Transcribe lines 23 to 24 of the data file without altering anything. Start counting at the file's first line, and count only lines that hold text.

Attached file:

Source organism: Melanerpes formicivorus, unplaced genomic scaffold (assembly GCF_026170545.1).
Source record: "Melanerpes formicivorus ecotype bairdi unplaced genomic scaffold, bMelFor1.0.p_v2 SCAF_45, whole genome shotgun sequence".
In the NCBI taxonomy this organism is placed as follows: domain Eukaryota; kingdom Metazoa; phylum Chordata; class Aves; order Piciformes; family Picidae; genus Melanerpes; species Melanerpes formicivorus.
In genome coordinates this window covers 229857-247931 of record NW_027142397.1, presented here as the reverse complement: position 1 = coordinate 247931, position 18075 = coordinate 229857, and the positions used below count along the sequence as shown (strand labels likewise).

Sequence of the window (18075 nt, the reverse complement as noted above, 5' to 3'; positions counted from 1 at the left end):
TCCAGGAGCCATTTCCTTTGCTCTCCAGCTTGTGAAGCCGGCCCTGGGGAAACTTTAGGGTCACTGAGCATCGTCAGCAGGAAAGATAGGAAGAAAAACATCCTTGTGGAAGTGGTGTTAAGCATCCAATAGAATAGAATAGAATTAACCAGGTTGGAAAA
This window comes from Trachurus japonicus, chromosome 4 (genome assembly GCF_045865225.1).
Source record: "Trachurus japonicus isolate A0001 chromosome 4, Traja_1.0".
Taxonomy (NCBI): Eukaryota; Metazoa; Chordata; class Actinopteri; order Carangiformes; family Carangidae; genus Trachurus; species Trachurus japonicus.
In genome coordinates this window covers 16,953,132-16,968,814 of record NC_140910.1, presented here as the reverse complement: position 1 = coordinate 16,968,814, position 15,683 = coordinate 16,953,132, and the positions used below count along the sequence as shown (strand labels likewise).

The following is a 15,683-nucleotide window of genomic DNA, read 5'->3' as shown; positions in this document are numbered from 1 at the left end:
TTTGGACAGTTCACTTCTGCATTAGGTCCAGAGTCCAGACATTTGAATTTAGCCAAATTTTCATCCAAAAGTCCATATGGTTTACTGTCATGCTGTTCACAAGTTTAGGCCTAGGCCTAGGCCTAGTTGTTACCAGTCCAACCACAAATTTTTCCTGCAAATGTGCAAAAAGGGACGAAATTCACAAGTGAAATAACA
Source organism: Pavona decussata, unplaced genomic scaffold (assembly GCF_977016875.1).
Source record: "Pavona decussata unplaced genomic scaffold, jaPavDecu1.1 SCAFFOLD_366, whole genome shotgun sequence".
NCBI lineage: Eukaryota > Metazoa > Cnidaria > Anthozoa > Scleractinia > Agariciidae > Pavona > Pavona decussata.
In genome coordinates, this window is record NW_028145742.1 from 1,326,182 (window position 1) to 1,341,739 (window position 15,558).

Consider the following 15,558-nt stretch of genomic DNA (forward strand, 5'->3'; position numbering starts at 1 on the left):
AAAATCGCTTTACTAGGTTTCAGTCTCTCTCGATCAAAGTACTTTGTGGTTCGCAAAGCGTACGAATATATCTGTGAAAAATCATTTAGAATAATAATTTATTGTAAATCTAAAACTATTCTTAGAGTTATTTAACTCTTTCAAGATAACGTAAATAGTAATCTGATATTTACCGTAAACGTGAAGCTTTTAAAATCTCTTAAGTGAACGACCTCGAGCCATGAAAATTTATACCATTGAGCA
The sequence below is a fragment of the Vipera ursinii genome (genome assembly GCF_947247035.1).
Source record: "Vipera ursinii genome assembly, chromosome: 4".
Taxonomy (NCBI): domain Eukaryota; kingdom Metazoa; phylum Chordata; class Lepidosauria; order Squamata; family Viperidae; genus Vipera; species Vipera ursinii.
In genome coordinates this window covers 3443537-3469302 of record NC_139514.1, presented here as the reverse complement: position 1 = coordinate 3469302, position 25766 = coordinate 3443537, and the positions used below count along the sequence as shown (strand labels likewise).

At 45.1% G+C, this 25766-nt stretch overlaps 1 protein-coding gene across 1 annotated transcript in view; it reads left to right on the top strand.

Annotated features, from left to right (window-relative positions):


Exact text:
At 45.1% G+C, this 25766-nt stretch overlaps 1 protein-coding gene across 1 annotated transcript in view; it reads left to right on the top strand.

Annotated features, from left to right (window-relative positions):